excessive gestational weight gain, obesity, pregnancy, qualitative research, self-monitoring



  1. Shieh, Carol DNSc, MPH, RNC-OB, FAAN
  2. Draucker, Claire Burke PhD, RN, FAAN


Background: Excessive maternal gestational weight gain increases pregnancy and infant complications. Self-monitoring has been shown to be an effective strategy in weight management. Literature, however, is limited in describing pregnant women's engagement in self-monitoring.


Aim: This qualitative study explored the experiences of overweight and obese pregnant women who self-monitored their eating, walking, and weight as participants in an intervention for excessive gestational weight gain prevention.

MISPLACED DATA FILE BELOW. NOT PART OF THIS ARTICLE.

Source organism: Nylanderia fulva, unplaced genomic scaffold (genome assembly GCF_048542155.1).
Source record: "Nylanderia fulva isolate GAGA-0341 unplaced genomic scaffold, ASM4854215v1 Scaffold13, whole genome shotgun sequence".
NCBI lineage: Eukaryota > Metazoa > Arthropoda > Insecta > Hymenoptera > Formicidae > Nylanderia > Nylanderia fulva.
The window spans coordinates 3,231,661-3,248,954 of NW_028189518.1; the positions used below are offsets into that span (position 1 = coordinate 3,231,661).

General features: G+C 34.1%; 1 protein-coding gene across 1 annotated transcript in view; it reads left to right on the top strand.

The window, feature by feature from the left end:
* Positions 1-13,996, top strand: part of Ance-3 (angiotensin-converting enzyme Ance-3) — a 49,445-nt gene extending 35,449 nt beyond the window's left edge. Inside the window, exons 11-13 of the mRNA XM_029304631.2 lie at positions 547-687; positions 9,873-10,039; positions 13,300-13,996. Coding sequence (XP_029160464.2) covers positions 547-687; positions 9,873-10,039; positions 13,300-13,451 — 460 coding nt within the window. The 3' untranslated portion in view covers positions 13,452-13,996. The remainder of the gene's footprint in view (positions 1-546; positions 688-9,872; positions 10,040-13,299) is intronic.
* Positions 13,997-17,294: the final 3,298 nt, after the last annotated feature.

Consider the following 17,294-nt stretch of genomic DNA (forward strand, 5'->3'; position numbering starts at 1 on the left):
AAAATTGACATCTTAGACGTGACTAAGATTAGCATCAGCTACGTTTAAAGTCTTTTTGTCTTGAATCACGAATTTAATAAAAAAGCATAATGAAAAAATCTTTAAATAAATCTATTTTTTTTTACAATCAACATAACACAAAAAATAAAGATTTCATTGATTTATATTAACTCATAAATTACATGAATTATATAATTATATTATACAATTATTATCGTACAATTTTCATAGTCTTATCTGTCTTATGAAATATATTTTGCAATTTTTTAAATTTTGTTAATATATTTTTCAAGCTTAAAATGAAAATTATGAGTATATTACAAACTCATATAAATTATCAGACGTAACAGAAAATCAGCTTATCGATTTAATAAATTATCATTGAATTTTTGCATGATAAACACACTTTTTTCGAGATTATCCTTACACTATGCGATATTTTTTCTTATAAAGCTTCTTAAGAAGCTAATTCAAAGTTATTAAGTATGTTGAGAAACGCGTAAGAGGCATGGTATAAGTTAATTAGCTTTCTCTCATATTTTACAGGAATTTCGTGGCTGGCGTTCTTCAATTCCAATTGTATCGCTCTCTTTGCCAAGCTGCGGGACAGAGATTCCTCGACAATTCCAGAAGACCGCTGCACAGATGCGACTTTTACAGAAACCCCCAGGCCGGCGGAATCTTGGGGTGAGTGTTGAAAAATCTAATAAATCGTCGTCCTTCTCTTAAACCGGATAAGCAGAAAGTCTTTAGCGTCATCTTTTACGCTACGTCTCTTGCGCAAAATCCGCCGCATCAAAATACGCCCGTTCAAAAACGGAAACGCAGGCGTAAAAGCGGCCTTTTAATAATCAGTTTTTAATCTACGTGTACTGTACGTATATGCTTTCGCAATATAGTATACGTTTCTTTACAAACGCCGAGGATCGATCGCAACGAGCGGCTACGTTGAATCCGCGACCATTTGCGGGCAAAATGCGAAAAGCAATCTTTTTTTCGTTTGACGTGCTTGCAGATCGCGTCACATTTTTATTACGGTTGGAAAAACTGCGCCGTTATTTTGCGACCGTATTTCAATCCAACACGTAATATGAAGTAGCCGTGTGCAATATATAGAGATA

Methods: Thirteen overweight and obese pregnant women participated in semistructured interviews. Reflexive iteration data analysis was conducted.


Findings: Five themes were identified: making self-monitoring a habit, strategies for self-monitoring, barriers to self-monitoring, benefits of self-monitoring, and drawbacks of self-monitoring. The women viewed self-monitoring as a "habit" that could foster a sense of self-control and mindfulness. Visual or tracing aids were used to maintain the self-monitoring habit. Forgetting, defective tracking aids, complexities of food monitoring, and life events could impede self-monitoring. Being unable to keep up with self-monitoring or to achieve goals created stress.


Conclusions: Self-monitoring is a promising approach to weight management for overweight and obese pregnant women. However, healthcare providers should be aware that, although women may identify several benefits to self-monitoring, for some women, consistently trying to track their behaviors is stressful.